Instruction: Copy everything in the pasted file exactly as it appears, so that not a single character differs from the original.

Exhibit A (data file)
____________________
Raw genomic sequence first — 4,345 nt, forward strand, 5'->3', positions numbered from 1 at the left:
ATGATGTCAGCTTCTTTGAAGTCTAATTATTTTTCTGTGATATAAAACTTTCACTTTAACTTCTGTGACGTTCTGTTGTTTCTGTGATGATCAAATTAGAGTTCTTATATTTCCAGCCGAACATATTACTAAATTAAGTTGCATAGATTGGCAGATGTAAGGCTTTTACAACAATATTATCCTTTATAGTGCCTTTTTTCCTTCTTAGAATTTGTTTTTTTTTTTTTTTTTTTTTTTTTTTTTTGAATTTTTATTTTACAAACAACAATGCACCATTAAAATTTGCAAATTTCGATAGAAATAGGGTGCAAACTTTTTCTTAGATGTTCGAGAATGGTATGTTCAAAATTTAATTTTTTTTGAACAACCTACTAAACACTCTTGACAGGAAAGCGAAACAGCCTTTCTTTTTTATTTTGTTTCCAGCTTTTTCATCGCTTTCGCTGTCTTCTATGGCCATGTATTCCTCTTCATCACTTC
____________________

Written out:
Raw genomic sequence first — 4,345 nt, forward strand, 5'->3', positions numbered from 1 at the left:
ATGATGTCAGCTTCTTTGAAGTCTAATTATTTTTCTGTGATATAAAACTTTCACTTTAACTTCTGTGACGTTCTGTTGTTTCTGTGATGATCAAATTAGAGTTCTTATATTTCCAGCCGAACATATTACTAAATTAAGTTGCATAGATTGGCAGATGTAAGGCTTTTACAACAATATTATCCTTTATAGTGCCTTTTTTCCTTCTTAGAATTTGTTTTTTTTTTTTTTTTTTTTTTTTTTTTTTGAATTTTTATTTTACAAACAACAATGCACCATTAAAATTTGCAAATTTCGATAGAAATAGGGTGCAAACTTTTTCTTAGATGTTCGAGAATGGTATGTTCAAAATTTAATTTTTTTTGAACAACCTACTAAACACTCTTGACAGGAAAGCGAAACAGCCTTTCTTTTTTATTTTGTTTCCAGCTTTTTCATCGCTTTCGCTGTCTTCTATGGCCATGTATTCCTCTTCATCACTTC